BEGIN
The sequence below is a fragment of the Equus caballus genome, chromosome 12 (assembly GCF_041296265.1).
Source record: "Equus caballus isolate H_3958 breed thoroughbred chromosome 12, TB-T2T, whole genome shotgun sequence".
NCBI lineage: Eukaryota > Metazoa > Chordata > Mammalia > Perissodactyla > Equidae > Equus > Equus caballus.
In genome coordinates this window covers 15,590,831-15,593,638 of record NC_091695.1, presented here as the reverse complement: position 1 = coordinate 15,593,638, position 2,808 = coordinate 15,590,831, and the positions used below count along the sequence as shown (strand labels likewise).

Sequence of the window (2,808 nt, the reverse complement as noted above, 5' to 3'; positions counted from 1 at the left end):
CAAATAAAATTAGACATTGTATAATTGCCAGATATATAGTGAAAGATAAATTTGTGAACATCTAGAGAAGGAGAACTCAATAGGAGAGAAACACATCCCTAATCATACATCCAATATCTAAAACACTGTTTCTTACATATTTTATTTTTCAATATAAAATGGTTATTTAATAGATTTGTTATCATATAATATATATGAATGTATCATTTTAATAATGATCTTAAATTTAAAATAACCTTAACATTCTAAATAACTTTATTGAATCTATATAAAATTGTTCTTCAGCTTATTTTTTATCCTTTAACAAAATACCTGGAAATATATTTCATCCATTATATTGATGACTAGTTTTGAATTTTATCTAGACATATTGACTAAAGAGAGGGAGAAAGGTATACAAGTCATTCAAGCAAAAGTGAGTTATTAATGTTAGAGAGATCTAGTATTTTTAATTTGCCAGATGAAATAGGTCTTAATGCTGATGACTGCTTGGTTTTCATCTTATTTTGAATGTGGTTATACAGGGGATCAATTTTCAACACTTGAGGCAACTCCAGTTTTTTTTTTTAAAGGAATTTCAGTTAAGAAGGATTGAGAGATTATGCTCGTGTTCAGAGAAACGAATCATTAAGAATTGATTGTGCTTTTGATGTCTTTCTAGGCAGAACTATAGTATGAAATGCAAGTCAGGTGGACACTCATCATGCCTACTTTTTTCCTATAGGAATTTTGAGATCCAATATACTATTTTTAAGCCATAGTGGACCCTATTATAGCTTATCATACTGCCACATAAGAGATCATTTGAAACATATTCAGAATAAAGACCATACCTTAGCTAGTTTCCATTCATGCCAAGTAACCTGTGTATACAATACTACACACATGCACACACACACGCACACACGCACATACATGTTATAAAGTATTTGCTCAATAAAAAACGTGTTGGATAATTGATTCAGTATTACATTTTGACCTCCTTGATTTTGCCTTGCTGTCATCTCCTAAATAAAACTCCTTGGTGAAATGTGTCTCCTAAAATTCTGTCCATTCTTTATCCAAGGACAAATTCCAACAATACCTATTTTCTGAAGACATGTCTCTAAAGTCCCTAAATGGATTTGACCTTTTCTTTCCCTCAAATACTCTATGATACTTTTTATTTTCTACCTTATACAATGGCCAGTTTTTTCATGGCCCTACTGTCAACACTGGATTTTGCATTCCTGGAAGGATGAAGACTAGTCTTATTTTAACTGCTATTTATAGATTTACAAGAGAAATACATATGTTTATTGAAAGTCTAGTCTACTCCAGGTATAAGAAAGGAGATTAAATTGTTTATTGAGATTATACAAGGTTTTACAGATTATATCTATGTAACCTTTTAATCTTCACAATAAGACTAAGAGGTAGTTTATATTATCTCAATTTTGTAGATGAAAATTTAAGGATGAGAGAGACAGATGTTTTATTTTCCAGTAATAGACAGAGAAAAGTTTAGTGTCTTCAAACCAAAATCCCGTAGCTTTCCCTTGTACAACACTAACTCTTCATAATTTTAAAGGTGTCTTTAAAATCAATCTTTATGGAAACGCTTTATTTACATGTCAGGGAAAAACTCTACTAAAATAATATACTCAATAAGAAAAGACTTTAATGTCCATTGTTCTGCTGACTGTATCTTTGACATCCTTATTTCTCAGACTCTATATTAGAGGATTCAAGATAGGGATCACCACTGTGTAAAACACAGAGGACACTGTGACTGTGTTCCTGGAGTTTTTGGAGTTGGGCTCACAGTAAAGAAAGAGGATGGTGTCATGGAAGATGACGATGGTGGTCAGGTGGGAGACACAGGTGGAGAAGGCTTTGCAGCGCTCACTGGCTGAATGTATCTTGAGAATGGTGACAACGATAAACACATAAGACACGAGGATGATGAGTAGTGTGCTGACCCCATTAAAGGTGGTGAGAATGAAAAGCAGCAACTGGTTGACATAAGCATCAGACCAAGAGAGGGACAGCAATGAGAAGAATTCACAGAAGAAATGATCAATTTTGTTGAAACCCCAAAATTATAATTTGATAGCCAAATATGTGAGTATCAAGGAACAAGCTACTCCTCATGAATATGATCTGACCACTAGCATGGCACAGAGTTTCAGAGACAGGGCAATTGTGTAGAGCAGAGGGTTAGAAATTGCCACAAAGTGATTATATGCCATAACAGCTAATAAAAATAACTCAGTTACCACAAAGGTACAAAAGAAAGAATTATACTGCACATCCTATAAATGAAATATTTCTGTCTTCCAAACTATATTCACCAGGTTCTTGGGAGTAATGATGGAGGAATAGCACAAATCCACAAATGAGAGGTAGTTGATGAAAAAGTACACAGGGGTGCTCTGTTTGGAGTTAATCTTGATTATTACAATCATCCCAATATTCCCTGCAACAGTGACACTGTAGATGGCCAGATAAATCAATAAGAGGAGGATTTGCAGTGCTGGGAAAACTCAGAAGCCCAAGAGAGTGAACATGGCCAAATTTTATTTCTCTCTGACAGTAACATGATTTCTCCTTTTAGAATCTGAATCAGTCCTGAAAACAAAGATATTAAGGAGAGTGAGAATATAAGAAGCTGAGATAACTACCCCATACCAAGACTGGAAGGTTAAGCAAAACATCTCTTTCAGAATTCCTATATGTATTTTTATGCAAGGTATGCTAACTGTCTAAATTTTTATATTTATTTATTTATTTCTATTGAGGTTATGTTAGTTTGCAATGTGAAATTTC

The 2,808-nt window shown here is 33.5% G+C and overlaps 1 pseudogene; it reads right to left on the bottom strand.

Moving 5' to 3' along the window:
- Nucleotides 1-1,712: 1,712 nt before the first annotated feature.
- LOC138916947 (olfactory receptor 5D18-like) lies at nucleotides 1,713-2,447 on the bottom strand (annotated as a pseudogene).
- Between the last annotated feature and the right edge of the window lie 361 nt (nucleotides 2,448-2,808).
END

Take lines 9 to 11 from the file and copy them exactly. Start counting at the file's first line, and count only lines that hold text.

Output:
- Nucleotides 1-1,712: 1,712 nt before the first annotated feature.
- LOC138916947 (olfactory receptor 5D18-like) lies at nucleotides 1,713-2,447 on the bottom strand (annotated as a pseudogene).
- Between the last annotated feature and the right edge of the window lie 361 nt (nucleotides 2,448-2,808).